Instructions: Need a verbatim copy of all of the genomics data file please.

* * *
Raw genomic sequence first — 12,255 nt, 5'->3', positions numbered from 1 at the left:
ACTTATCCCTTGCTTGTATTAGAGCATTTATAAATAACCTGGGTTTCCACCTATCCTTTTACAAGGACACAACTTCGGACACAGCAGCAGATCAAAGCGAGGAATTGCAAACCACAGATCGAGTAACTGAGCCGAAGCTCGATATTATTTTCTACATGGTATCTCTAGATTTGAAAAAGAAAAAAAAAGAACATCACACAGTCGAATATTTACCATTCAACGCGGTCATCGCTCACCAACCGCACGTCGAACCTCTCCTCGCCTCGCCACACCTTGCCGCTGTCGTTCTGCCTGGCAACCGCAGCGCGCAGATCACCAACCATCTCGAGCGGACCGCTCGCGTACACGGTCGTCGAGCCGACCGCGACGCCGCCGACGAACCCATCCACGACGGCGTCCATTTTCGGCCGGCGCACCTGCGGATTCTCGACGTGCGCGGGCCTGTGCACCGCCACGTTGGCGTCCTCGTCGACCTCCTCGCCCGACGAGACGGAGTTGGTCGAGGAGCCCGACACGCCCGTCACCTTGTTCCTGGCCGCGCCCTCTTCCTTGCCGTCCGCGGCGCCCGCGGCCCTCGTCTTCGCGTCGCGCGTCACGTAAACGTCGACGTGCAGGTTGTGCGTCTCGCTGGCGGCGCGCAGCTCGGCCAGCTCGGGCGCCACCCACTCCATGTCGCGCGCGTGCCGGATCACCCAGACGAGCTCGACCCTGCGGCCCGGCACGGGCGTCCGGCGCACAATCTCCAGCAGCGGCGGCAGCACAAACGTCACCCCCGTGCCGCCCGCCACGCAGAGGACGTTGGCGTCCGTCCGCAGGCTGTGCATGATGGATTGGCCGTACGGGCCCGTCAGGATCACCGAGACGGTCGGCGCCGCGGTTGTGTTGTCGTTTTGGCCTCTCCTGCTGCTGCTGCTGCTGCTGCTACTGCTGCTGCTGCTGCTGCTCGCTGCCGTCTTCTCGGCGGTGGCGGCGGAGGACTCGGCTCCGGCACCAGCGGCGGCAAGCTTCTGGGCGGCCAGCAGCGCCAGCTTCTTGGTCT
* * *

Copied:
Raw genomic sequence first — 12,255 nt, 5'->3', positions numbered from 1 at the left:
ACTTATCCCTTGCTTGTATTAGAGCATTTATAAATAACCTGGGTTTCCACCTATCCTTTTACAAGGACACAACTTCGGACACAGCAGCAGATCAAAGCGAGGAATTGCAAACCACAGATCGAGTAACTGAGCCGAAGCTCGATATTATTTTCTACATGGTATCTCTAGATTTGAAAAAGAAAAAAAAAGAACATCACACAGTCGAATATTTACCATTCAACGCGGTCATCGCTCACCAACCGCACGTCGAACCTCTCCTCGCCTCGCCACACCTTGCCGCTGTCGTTCTGCCTGGCAACCGCAGCGCGCAGATCACCAACCATCTCGAGCGGACCGCTCGCGTACACGGTCGTCGAGCCGACCGCGACGCCGCCGACGAACCCATCCACGACGGCGTCCATTTTCGGCCGGCGCACCTGCGGATTCTCGACGTGCGCGGGCCTGTGCACCGCCACGTTGGCGTCCTCGTCGACCTCCTCGCCCGACGAGACGGAGTTGGTCGAGGAGCCCGACACGCCCGTCACCTTGTTCCTGGCCGCGCCCTCTTCCTTGCCGTCCGCGGCGCCCGCGGCCCTCGTCTTCGCGTCGCGCGTCACGTAAACGTCGACGTGCAGGTTGTGCGTCTCGCTGGCGGCGCGCAGCTCGGCCAGCTCGGGCGCCACCCACTCCATGTCGCGCGCGTGCCGGATCACCCAGACGAGCTCGACCCTGCGGCCCGGCACGGGCGTCCGGCGCACAATCTCCAGCAGCGGCGGCAGCACAAACGTCACCCCCGTGCCGCCCGCCACGCAGAGGACGTTGGCGTCCGTCCGCAGGCTGTGCATGATGGATTGGCCGTACGGGCCCGTCAGGATCACCGAGACGGTCGGCGCCGCGGTTGTGTTGTCGTTTTGGCCTCTCCTGCTGCTGCTGCTGCTGCTGCTACTGCTGCTGCTGCTGCTGCTCGCTGCCGTCTTCTCGGCGGTGGCGGCGGAGGACTCGGCTCCGGCACCAGCGGCGGCAAGCTTCTGGGCGGCCAGCAGCGCCAGCTTCTTGGTCT